So this vast amount of data provided to us, we can use to provide back to the healthcare systems some feedback in how they can improve the care and quality of the care that they provide. And we can even create decision support tools which can be directly implemented into these electronic health records softwares. So the findings of our study were based on data mining of electronic health records and this provides valuable information that can be used to improve healthcare.

Randye Kaye:
All right. Thank you. Can you tell me more about what your study found about repeat testing among older hospitalized patients?

Gorkem Sezgin:
Mainly it tells us that repeated testings are happening at set intervals and for most commonly ordered tests, once every 24 hours. So we found that electrolytes, urea, and creatinine, which are three tests that are generally ordered together, with complete blood test, which is a very commonly ordered test that you generally get when you go to a doctor for a checkup. And calcium magnesium phosphate test, liver function test, and C-reactive protein test. These are all the most commonly ordered tests and they have frequent repeats.

So what we found was the repeat testing for electrolytes, urea, and creatinine, complete blood test and C-reactive proteins are actually fine. So the guidelines suggest them to be repeated within 12 to 24 hours, which is what we see in hospital as well. But for calcium magnesium phosphate and liver function test however, the guidelines suggest them to do repeated at least, we prefer a six-hour interval in between the test. What we see is, there’s 24 hours between these tests.

When you take readings at 24-hour intervals for these tests, the result generally do not provide any valuable clinical information, unless the doctor provided medication for the patient and needs to check the effect of the medication. What we saw in the study was the repeat testings happen at intervals. So in 24 hours, 48 hours, and 72 hours. So we suspect that this is not the case where the doctor implements medications. It’s more of a hospital policy where the tests are repeated within 24-hour intervals.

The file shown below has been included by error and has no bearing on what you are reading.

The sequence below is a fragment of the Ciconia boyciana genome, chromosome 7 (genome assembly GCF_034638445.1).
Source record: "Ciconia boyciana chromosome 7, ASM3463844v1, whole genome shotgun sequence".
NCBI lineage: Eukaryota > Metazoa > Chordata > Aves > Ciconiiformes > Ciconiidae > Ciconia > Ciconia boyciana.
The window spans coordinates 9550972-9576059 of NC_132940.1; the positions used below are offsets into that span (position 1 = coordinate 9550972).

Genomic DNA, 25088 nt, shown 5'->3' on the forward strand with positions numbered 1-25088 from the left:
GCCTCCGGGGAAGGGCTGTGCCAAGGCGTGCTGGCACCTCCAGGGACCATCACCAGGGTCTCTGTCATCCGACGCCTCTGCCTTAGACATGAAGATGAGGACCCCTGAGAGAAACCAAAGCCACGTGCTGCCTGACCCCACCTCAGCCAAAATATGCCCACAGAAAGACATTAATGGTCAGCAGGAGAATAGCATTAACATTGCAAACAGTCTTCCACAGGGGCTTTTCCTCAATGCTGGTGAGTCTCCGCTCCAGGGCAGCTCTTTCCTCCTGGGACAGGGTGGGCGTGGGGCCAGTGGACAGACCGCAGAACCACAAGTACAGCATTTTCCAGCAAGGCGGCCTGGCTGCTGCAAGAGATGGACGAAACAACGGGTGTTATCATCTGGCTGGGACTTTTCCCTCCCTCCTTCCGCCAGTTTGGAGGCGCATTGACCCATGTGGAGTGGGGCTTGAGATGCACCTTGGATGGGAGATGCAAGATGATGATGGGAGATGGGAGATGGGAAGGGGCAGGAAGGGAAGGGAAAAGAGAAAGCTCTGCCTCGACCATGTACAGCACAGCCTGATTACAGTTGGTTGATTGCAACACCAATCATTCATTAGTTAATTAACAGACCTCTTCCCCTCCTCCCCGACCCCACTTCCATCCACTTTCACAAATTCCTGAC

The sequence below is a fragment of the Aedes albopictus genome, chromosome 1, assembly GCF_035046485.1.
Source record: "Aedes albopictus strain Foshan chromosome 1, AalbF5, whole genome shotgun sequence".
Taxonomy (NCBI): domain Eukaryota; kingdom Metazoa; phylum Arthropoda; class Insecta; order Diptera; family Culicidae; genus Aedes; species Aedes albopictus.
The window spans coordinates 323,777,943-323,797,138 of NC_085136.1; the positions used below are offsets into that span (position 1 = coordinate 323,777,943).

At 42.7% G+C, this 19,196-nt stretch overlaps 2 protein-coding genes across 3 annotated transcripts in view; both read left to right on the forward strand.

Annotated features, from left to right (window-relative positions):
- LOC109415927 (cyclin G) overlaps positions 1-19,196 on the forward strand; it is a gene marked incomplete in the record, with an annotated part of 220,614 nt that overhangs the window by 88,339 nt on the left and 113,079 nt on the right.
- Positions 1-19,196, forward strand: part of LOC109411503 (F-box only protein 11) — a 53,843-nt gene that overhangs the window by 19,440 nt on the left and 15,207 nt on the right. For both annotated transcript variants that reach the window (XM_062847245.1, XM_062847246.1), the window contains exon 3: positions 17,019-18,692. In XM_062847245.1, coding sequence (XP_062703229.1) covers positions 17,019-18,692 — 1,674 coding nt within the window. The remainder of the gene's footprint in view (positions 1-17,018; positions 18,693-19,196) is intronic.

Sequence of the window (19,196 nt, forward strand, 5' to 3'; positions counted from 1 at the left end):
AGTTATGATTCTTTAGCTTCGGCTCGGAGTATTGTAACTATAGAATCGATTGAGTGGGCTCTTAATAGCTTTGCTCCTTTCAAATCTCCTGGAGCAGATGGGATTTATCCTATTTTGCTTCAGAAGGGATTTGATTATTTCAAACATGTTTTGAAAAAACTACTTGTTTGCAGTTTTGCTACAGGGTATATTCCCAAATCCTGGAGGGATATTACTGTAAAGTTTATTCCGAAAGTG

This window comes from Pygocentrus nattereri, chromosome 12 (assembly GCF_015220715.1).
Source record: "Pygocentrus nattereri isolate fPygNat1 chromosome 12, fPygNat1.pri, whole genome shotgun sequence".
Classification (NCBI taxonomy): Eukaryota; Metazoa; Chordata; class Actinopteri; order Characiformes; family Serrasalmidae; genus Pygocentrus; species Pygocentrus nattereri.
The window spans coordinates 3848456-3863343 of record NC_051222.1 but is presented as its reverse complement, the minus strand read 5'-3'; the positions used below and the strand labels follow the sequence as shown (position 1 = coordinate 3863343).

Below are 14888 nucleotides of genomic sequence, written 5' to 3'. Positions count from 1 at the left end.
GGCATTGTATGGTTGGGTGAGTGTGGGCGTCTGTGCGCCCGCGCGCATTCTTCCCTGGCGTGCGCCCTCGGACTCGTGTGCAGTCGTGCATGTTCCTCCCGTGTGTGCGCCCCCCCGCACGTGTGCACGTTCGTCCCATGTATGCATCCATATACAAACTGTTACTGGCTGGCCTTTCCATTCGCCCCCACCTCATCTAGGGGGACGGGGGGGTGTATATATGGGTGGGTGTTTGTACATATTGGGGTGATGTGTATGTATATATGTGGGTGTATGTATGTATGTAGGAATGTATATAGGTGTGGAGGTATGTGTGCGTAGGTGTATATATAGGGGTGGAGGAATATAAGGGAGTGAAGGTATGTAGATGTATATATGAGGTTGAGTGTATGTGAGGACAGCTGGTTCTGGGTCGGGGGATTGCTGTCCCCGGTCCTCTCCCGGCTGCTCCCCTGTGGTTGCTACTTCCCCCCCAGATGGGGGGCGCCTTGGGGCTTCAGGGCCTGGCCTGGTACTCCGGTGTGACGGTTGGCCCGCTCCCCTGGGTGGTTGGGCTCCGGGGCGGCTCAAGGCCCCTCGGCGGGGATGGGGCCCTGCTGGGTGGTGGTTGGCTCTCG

So what happens when the doctors take readings before the interval? The likely effect is that the result value doesn’t change and the doctor might conclude that the patient’s condition is stable if the first reading was normal or the patient’s condition didn’t improve if the first reading was abnormal. So in the first case where the patient’s condition was normal, the patient may be discharged early or if the condition was abnormal, the patient may end up staying longer than they need to in the hospital. And both of these hypothetical scenarios are undesirable especially for older patients.

Randye Kaye:
I can see that, thank you. You’ve already shared a great deal of valuable information. But would you please share anything else that you would like researchers or clinicians to take away from the results of your study.

Gorkem Sezgin:
So I think the important point of these results is that decision makers in healthcare, whether it be doctors or hospital policy makers, they should take into consideration to guidelines. Particularly for a laboratory testing, the guidelines on how and when test to be ordered and interpreted. And there are many such resources available that can be readily access. Of course, the ultimate aim is to provide good healthcare efficiently and evidence-based research can provide this.

Having said that, electronic health records such as the one used in our research are valuable resource that can be used to improve healthcare and provide evidence-based information. Making sure that these resources are robust, that is they are being used frequently and as intended, can go a really long way into improving healthcare. Hopefully, we will see these resources being used more and more in research.

Randye Kaye:
Thank you very much, very interesting. Thank you so much for joining us today.

Gorkem Sezgin:
Thanks for having me.

Randye Kaye:
That was Gorkem Sezgin from Macquarie University, describing his original research article from the September 2019 issue of JALM, “Laboratory Test Utilization and Repeat Testing for Inpatients of Age 80 and Over in Australia: A Retrospective Observational Study.” Thanks for tuning into this episode of “JALM Talk.” See you next time and don’t forget to submit something for us to talk about.